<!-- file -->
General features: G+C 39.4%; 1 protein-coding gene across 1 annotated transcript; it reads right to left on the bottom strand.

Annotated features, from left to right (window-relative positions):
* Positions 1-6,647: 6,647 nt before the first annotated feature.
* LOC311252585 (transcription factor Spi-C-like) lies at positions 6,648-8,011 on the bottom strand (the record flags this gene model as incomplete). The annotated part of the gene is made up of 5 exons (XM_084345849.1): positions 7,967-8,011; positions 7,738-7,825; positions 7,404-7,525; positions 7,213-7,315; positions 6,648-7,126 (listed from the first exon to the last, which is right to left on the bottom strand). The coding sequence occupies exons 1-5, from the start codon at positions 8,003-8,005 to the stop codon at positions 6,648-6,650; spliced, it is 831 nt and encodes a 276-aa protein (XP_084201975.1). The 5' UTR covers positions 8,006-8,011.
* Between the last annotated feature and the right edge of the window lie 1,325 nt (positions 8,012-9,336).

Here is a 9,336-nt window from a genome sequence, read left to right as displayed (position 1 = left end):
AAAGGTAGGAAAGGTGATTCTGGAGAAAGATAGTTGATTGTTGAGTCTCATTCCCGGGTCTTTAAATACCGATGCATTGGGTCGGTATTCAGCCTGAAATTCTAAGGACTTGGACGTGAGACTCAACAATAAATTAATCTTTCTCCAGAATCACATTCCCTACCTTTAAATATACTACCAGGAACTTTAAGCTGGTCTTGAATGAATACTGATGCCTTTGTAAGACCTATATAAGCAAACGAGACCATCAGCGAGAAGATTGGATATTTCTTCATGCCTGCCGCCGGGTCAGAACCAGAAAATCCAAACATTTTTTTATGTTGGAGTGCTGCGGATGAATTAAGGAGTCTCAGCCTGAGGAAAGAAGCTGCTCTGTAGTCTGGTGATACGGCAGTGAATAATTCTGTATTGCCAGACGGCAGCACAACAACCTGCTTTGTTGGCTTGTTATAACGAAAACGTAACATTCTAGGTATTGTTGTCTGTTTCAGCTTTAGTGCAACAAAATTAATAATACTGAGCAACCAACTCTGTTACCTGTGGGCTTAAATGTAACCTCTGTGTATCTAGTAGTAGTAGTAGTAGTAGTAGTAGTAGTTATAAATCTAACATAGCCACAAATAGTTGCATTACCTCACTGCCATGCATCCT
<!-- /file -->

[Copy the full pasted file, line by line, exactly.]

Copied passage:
General features: G+C 39.4%; 1 protein-coding gene across 1 annotated transcript; it reads right to left on the bottom strand.

Annotated features, from left to right (window-relative positions):
* Positions 1-6,647: 6,647 nt before the first annotated feature.
* LOC311252585 (transcription factor Spi-C-like) lies at positions 6,648-8,011 on the bottom strand (the record flags this gene model as incomplete). The annotated part of the gene is made up of 5 exons (XM_084345849.1): positions 7,967-8,011; positions 7,738-7,825; positions 7,404-7,525; positions 7,213-7,315; positions 6,648-7,126 (listed from the first exon to the last, which is right to left on the bottom strand). The coding sequence occupies exons 1-5, from the start codon at positions 8,003-8,005 to the stop codon at positions 6,648-6,650; spliced, it is 831 nt and encodes a 276-aa protein (XP_084201975.1). The 5' UTR covers positions 8,006-8,011.
* Between the last annotated feature and the right edge of the window lie 1,325 nt (positions 8,012-9,336).

Here is a 9,336-nt window from a genome sequence, read left to right as displayed (position 1 = left end):
AAAGGTAGGAAAGGTGATTCTGGAGAAAGATAGTTGATTGTTGAGTCTCATTCCCGGGTCTTTAAATACCGATGCATTGGGTCGGTATTCAGCCTGAAATTCTAAGGACTTGGACGTGAGACTCAACAATAAATTAATCTTTCTCCAGAATCACATTCCCTACCTTTAAATATACTACCAGGAACTTTAAGCTGGTCTTGAATGAATACTGATGCCTTTGTAAGACCTATATAAGCAAACGAGACCATCAGCGAGAAGATTGGATATTTCTTCATGCCTGCCGCCGGGTCAGAACCAGAAAATCCAAACATTTTTTTATGTTGGAGTGCTGCGGATGAATTAAGGAGTCTCAGCCTGAGGAAAGAAGCTGCTCTGTAGTCTGGTGATACGGCAGTGAATAATTCTGTATTGCCAGACGGCAGCACAACAACCTGCTTTGTTGGCTTGTTATAACGAAAACGTAACATTCTAGGTATTGTTGTCTGTTTCAGCTTTAGTGCAACAAAATTAATAATACTGAGCAACCAACTCTGTTACCTGTGGGCTTAAATGTAACCTCTGTGTATCTAGTAGTAGTAGTAGTAGTAGTAGTAGTAGTTATAAATCTAACATAGCCACAAATAGTTGCATTACCTCACTGCCATGCATCCT